Portrait Photography Tips

Portrait Photography

Capturing an image of a person’s face, their entire body, or even a group of people is most commonly referred to as a portrait photo, or portraiture. There are different ways a portrait photo can be shot, whether it is at setup shot with the subject looking into the camera, or in a more documentary style when they are expressing a certain emotion or mood in relation to something other than the photographer. You don’t need professional models or famous people to practice portrait photography, a family member or friend can be the subject of the photograph.

There are many ways to make your portrait photography stand out and not seem like just a regular a snapshot of a person. With the help of some particular photography equipment and a few special techniques, creating a vivid and well-composed image can be achieved.

Equipment for portrait photography

In addition to your DSLR, the correct lens is the first thing to think about when preparing a portrait photo-shoot. The wide consensus is a lens with an 85-135mm focal length range is best suited for portrait photography, but using a lens with a 24-70mm, 50mm, or 70-200mm focal length range are all suitable. It depends on if you are taking group portraits, full body portraits, or head-only portraits. For group shots you need a wider focal length, and for single person shots a shorter focal length is fine. Use a wider angle lens for images that need to include the foreground and background.

Portrait Photography Equipment


The other two things you will need to get the most out of portrait photography are a flashgun and reflectors. A flashgun will help you to fill in shadows present in the shot. If you can get hold of a flexible cable this will help you to take shots with side illumination. Reflectors are commonly used in portrait photography to bounce light off the subjects face. A plain white reflector is fine for soft light results, but a double-sided reflector with both gold and silver surfaces will give you more options. A gold reflection will add a glow the face of the subject, while the silver will make the details of the face clearer. Reflectors also allow you to control catchlights.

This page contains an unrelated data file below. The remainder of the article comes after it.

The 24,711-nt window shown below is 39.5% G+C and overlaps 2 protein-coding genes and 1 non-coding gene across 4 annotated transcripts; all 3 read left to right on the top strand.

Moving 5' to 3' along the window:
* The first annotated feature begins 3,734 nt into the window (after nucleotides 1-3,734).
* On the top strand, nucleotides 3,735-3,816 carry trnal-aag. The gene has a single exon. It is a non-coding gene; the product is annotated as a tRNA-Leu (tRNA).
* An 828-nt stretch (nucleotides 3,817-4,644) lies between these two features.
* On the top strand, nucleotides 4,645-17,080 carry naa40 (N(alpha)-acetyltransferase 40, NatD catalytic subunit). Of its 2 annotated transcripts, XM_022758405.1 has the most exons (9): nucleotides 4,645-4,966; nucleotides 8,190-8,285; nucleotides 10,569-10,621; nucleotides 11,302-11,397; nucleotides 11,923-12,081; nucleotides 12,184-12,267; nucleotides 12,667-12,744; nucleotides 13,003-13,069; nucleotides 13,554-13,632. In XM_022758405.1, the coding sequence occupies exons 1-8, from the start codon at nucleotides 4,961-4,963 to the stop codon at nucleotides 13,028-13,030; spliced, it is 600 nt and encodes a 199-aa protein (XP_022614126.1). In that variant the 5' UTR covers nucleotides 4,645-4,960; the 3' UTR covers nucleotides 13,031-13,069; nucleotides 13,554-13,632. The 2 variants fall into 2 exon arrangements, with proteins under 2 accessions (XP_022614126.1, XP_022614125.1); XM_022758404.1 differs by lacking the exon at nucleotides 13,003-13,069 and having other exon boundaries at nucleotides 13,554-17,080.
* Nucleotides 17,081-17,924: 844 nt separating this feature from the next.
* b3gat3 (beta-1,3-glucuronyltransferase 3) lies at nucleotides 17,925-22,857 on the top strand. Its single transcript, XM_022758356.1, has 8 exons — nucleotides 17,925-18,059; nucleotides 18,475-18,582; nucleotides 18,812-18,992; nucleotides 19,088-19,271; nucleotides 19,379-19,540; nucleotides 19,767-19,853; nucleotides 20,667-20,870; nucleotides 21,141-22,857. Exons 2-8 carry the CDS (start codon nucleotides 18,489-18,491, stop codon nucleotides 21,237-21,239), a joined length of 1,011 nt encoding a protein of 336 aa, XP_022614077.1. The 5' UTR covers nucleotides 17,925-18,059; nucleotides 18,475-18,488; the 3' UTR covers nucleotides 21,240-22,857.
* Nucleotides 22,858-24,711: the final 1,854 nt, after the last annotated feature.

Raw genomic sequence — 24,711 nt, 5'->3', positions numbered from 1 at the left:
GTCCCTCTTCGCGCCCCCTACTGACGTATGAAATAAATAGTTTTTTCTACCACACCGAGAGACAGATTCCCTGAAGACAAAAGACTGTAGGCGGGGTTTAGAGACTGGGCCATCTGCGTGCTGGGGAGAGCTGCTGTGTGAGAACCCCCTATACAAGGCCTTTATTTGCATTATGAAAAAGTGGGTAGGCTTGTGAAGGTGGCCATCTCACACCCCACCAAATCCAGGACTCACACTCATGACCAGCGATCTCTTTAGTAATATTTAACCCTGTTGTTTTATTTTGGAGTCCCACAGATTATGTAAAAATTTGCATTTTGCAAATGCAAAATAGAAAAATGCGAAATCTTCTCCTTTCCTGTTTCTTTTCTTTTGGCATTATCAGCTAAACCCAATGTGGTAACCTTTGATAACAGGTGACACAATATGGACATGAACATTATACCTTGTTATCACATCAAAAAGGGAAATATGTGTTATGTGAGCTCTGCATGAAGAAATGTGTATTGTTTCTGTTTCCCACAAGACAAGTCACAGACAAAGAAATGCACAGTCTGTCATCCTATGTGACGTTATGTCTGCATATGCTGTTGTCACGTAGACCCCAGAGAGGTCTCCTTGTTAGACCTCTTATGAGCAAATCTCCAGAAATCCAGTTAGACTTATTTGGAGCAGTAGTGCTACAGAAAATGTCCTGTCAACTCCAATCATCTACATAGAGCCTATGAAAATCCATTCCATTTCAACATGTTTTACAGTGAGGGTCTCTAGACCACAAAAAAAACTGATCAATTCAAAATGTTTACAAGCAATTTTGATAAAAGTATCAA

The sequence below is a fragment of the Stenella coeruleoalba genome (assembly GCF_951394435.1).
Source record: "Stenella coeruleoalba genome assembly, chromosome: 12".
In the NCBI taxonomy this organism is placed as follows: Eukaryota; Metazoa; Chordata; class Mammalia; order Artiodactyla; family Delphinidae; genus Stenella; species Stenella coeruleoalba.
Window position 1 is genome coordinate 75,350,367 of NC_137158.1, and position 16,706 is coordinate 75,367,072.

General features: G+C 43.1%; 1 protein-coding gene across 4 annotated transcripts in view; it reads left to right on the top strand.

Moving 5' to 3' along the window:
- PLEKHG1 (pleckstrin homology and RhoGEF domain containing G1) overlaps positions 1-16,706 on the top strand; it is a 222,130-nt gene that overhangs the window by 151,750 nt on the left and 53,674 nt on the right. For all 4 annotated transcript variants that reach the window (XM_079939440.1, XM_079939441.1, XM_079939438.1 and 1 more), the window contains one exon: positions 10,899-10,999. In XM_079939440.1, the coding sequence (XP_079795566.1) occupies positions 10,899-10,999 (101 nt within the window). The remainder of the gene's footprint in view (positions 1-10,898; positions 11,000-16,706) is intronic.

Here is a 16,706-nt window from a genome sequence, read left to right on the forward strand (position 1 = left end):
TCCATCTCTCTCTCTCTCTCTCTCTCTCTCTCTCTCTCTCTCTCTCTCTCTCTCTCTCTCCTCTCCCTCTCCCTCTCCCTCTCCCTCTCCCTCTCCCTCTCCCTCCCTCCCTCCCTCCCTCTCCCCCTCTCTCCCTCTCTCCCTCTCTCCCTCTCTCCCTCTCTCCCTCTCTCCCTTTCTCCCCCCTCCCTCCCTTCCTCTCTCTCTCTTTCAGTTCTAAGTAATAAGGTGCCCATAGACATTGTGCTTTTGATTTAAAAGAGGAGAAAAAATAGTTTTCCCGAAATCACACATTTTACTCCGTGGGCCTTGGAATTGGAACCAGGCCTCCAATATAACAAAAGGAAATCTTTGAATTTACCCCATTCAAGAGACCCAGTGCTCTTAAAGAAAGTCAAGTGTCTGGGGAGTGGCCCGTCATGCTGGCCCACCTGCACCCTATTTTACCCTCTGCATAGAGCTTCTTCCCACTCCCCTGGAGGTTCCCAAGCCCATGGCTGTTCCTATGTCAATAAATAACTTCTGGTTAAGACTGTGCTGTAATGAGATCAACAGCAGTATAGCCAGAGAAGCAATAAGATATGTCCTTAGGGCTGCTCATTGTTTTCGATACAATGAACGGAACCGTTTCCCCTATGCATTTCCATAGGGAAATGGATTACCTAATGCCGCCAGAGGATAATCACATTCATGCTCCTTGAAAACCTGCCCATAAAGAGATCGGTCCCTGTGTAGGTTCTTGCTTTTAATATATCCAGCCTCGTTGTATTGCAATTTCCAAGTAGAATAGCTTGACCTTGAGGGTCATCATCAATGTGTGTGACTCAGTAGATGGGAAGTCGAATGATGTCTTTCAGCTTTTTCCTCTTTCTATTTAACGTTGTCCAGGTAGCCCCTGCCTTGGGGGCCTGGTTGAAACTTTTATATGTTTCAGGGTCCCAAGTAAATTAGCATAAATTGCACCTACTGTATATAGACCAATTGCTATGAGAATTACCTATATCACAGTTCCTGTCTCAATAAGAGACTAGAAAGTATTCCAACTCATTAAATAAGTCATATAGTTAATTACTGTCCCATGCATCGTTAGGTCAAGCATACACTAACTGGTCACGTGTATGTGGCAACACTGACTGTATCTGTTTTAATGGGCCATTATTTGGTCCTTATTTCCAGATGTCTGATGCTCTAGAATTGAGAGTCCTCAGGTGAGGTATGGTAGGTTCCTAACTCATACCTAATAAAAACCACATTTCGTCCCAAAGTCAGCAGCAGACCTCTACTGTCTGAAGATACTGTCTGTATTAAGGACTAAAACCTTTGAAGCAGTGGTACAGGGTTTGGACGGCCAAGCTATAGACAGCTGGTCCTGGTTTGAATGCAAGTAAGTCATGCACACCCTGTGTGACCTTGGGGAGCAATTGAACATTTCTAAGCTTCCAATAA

Using catchlights

Catchlights are the highlight of the light source you are using reflecting off the surface of your subject’s eyes, seen on the photograph as white dots on the pupils of the subject. Learning to use catchlights in the most visually pleasing way is very important to creating the best portrait photographs. Catchlights can be used in many different ways. For a large, more obvious catchlight you should use a large, round reflector disc, but for a more subtle catchlight just use a small portable flash. Catchlights can be removed and added with the help of software like Photoshop, but to save time and become a more professional photographer you should learn how to manipulate them during a shoot. It all depends on the positioning of your lights in relation to your camera lens. A common and flattering place to position the catchlight in your subject’s eye is in either the 10 o’clock or 2 o’clock position, within the top half of the subject’s pupil.



Tips for capturing the best portrait shot

One of the main things to remember when capturing portrait images is to not get too close to the subject. You may want to fill the entire frame with the face of your subject, but don’t be tempted to move forward and get the camera close to their face. Doing this will make certain areas of their face exaggerated, thing like their nose and ears, and they may also start feeling uncomfortable. Instead, keep your distance and use you zoom to fill the frame with your subject.

Portrait Photography

Portrait Photography

Also, talk to the person you are taking photos of, and tell them how to position themselves for the best possible shot. They cannot see through the viewfinder, so it is up to you to direct them to create the best results. If you capture a stunning photo of them, they will thank you for it.


One Response to “Portrait Photography Tips”

  1. Yucel says:

    Nowadays many of us use crop sensor cameras… This shifts the range of usable portrait lenses down in focal length..

    For instance, the 17-55mm f2.8 Nikon DX is an excellent portrait lens.

    Interestingly though, even on a DX (crop camera) I still like 85mm and the 70-200 is a fav also.